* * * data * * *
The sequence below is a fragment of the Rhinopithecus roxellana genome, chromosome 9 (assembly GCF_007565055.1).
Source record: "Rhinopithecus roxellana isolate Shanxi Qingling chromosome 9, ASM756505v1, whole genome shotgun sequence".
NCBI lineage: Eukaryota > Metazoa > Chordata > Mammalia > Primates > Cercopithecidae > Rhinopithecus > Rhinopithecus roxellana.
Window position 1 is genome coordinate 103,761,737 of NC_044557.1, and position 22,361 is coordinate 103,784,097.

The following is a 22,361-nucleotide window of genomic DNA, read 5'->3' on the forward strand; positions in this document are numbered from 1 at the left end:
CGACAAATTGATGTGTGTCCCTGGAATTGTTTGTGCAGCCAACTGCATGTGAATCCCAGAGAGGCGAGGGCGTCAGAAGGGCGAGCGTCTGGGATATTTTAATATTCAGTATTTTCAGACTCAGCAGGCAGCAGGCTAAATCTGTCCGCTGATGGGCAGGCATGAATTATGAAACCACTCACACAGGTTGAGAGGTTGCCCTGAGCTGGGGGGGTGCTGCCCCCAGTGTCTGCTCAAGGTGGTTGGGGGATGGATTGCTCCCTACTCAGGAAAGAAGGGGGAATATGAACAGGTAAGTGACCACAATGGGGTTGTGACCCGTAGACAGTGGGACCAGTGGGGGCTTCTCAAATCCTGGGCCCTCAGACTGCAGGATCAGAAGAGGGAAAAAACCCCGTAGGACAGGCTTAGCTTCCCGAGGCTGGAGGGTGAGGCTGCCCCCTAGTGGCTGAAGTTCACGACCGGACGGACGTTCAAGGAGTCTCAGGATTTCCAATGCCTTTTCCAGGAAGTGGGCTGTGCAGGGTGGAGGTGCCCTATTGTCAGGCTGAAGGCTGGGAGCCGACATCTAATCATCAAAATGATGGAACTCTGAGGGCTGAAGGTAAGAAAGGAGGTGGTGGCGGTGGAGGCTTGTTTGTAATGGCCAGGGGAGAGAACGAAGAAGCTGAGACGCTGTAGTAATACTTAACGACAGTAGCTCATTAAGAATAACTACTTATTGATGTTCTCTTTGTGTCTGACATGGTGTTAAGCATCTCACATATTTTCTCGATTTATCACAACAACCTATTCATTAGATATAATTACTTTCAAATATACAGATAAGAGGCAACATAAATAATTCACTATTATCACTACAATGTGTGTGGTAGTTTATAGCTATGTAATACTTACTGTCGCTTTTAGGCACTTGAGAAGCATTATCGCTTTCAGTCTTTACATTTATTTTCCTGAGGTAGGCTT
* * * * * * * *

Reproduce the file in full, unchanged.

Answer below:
The sequence below is a fragment of the Rhinopithecus roxellana genome, chromosome 9 (assembly GCF_007565055.1).
Source record: "Rhinopithecus roxellana isolate Shanxi Qingling chromosome 9, ASM756505v1, whole genome shotgun sequence".
NCBI lineage: Eukaryota > Metazoa > Chordata > Mammalia > Primates > Cercopithecidae > Rhinopithecus > Rhinopithecus roxellana.
Window position 1 is genome coordinate 103,761,737 of NC_044557.1, and position 22,361 is coordinate 103,784,097.

The following is a 22,361-nucleotide window of genomic DNA, read 5'->3' on the forward strand; positions in this document are numbered from 1 at the left end:
CGACAAATTGATGTGTGTCCCTGGAATTGTTTGTGCAGCCAACTGCATGTGAATCCCAGAGAGGCGAGGGCGTCAGAAGGGCGAGCGTCTGGGATATTTTAATATTCAGTATTTTCAGACTCAGCAGGCAGCAGGCTAAATCTGTCCGCTGATGGGCAGGCATGAATTATGAAACCACTCACACAGGTTGAGAGGTTGCCCTGAGCTGGGGGGGTGCTGCCCCCAGTGTCTGCTCAAGGTGGTTGGGGGATGGATTGCTCCCTACTCAGGAAAGAAGGGGGAATATGAACAGGTAAGTGACCACAATGGGGTTGTGACCCGTAGACAGTGGGACCAGTGGGGGCTTCTCAAATCCTGGGCCCTCAGACTGCAGGATCAGAAGAGGGAAAAAACCCCGTAGGACAGGCTTAGCTTCCCGAGGCTGGAGGGTGAGGCTGCCCCCTAGTGGCTGAAGTTCACGACCGGACGGACGTTCAAGGAGTCTCAGGATTTCCAATGCCTTTTCCAGGAAGTGGGCTGTGCAGGGTGGAGGTGCCCTATTGTCAGGCTGAAGGCTGGGAGCCGACATCTAATCATCAAAATGATGGAACTCTGAGGGCTGAAGGTAAGAAAGGAGGTGGTGGCGGTGGAGGCTTGTTTGTAATGGCCAGGGGAGAGAACGAAGAAGCTGAGACGCTGTAGTAATACTTAACGACAGTAGCTCATTAAGAATAACTACTTATTGATGTTCTCTTTGTGTCTGACATGGTGTTAAGCATCTCACATATTTTCTCGATTTATCACAACAACCTATTCATTAGATATAATTACTTTCAAATATACAGATAAGAGGCAACATAAATAATTCACTATTATCACTACAATGTGTGTGGTAGTTTATAGCTATGTAATACTTACTGTCGCTTTTAGGCACTTGAGAAGCATTATCGCTTTCAGTCTTTACATTTATTTTCCTGAGGTAGGCTT